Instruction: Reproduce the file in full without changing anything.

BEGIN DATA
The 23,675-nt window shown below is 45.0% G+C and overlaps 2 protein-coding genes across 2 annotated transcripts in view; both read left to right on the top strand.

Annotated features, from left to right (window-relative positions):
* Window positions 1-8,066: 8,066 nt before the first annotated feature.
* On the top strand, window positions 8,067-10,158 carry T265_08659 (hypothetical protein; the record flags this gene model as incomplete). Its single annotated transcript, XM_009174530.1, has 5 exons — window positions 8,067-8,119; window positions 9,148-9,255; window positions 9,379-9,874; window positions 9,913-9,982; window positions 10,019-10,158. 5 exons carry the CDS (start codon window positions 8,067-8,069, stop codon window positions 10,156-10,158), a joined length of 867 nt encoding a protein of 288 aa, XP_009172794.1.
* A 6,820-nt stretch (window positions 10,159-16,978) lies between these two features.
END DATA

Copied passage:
The 23,675-nt window shown below is 45.0% G+C and overlaps 2 protein-coding genes across 2 annotated transcripts in view; both read left to right on the top strand.

Annotated features, from left to right (window-relative positions):
* Window positions 1-8,066: 8,066 nt before the first annotated feature.
* On the top strand, window positions 8,067-10,158 carry T265_08659 (hypothetical protein; the record flags this gene model as incomplete). Its single annotated transcript, XM_009174530.1, has 5 exons — window positions 8,067-8,119; window positions 9,148-9,255; window positions 9,379-9,874; window positions 9,913-9,982; window positions 10,019-10,158. 5 exons carry the CDS (start codon window positions 8,067-8,069, stop codon window positions 10,156-10,158), a joined length of 867 nt encoding a protein of 288 aa, XP_009172794.1.
* A 6,820-nt stretch (window positions 10,159-16,978) lies between these two features.